data center engineer using Energy and sustainability software

3 key drivers for implementing data center energy and sustainability software tools

Energy and sustainability monitoring and reporting software, like Schneider Electric’s EcoStruxure™ Resource Advisor, is a critical tool to use in these programs. This best-in-class, AI-assisted, cloud-based solution for managing cross-enterprise energy and sustainability data aggregates resource data on supply, demand, and sustainability in one location. It enables actionable insights on holistic program performance to drive top and bottom-line benefits and provide actionable outcomes of climate and sustainability targets for resource reductions, data transparency and business resilience.  The complex business and energy environment that has risen from the global need to address the climate has led to the emergence of 3 key drivers for implementing energy and sustainability software tools:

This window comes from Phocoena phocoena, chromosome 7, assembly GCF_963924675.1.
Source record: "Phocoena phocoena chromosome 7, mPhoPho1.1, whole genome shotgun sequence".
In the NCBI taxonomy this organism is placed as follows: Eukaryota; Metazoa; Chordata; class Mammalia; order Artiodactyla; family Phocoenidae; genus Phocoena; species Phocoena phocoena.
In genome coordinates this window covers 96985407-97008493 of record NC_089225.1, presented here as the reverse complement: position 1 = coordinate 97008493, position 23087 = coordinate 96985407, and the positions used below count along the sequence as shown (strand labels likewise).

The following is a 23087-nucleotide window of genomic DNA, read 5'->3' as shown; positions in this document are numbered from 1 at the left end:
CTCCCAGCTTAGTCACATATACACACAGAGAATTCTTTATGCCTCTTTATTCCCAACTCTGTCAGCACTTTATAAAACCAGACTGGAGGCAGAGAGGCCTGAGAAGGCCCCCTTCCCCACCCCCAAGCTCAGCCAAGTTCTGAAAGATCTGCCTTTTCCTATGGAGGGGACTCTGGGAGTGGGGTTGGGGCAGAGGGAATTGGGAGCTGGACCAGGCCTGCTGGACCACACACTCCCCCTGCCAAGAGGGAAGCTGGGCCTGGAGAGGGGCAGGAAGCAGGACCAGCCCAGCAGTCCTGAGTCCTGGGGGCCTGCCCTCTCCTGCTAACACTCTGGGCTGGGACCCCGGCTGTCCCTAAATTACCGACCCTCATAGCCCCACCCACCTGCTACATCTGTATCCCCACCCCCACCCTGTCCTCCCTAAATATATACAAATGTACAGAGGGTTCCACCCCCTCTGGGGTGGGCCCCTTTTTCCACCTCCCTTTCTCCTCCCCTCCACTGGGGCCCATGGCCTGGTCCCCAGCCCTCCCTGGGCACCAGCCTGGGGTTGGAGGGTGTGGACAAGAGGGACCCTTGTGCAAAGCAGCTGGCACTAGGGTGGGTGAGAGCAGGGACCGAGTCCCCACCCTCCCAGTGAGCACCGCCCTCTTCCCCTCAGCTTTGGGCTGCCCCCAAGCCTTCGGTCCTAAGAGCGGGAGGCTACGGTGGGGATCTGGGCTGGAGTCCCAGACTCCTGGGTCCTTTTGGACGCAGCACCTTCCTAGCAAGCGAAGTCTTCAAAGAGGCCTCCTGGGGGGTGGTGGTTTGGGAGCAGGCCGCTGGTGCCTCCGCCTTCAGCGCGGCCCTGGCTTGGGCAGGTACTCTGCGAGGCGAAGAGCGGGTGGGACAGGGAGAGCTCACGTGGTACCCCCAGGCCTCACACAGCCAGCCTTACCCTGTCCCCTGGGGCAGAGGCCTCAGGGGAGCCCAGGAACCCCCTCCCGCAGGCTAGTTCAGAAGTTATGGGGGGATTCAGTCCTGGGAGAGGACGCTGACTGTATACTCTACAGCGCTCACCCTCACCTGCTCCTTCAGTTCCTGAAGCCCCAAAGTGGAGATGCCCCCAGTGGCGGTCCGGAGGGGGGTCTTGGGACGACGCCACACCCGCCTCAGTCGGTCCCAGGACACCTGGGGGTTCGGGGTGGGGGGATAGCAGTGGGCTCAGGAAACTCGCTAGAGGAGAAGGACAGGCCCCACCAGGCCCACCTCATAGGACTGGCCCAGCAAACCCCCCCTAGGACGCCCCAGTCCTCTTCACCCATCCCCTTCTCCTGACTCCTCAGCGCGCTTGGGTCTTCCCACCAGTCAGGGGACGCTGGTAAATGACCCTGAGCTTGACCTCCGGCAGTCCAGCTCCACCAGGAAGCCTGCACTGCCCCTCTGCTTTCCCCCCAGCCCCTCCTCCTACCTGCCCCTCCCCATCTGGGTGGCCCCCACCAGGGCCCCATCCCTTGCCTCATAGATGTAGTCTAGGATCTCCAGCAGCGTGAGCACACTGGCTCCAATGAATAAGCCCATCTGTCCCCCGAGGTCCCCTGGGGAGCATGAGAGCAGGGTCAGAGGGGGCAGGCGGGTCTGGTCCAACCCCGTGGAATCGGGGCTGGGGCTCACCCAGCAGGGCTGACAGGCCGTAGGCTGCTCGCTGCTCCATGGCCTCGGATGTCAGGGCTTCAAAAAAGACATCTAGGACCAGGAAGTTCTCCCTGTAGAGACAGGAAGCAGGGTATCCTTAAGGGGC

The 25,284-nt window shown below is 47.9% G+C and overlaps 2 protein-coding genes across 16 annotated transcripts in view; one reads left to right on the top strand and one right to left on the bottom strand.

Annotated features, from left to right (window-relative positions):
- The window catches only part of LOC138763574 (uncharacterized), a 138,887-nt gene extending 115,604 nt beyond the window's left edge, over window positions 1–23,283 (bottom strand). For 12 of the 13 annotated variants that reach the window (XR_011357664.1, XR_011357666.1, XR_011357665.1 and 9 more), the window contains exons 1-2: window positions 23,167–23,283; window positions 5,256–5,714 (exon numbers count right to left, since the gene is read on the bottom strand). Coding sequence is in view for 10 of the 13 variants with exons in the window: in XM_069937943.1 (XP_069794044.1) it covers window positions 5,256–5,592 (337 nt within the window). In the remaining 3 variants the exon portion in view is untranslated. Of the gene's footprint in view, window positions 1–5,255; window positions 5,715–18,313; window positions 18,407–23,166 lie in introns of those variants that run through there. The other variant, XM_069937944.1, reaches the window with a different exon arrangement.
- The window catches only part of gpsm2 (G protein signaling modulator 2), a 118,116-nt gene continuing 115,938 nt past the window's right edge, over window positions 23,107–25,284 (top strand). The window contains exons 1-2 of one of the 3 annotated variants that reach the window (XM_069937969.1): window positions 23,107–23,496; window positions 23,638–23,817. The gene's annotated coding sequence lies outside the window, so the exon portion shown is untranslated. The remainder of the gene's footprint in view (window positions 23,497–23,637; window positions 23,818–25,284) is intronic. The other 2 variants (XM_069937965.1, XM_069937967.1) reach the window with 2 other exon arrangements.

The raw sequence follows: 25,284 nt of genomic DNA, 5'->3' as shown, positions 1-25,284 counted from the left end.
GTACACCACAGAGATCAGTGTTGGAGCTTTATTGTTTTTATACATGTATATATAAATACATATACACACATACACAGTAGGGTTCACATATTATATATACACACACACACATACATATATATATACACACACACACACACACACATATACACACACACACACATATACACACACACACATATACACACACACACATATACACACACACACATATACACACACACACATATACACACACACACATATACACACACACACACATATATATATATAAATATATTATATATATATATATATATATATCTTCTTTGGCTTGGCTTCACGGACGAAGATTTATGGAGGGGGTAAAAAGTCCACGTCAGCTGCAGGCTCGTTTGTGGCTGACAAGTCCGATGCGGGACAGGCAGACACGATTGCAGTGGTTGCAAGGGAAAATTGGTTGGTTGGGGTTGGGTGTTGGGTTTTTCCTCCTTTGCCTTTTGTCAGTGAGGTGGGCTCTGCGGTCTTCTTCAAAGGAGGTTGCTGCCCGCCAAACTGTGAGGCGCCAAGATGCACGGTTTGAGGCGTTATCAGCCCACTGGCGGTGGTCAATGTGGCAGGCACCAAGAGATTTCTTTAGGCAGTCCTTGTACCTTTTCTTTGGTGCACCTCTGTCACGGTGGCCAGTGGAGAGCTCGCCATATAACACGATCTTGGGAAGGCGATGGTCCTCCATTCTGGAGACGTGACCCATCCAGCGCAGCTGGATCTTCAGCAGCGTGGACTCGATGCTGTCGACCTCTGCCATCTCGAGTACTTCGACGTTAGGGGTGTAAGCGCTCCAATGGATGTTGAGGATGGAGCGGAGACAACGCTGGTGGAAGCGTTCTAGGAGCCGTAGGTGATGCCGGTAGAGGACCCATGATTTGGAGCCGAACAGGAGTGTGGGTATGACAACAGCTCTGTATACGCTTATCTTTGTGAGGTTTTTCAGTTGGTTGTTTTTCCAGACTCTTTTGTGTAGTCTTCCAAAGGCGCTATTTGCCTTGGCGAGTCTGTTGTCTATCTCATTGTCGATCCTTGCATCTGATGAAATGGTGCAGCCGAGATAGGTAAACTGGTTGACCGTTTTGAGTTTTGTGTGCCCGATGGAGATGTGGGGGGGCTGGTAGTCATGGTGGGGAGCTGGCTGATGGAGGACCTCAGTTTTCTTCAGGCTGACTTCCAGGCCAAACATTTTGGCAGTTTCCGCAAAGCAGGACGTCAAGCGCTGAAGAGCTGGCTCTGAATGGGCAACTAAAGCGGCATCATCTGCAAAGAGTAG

Increasingly mandatory emissions reporting- Today, over 40 countries now require greenhouse gas (GHG) emissions reporting. Government mandates typically mean penalties for non-compliance. So, this type of non-financial reporting requires a high degree of accuracy and being defensible in case of audits or legal challenges. Software designed for non-financial reporting is, therefore, needed.

Market forces impelling accurate, auditable, and transparent non-financial reporting- Given customer and investor demands/expectations, the consequences of poor accounting and reporting can be very severe. Corporate branding, stock price, etc. can all be negatively impacted quickly upon the discovery by the market of errors or lack of reporting or transparency. Software tools designed to collect, report, and provide checksum features should be used to reduce human error while making the data traceable and transparent.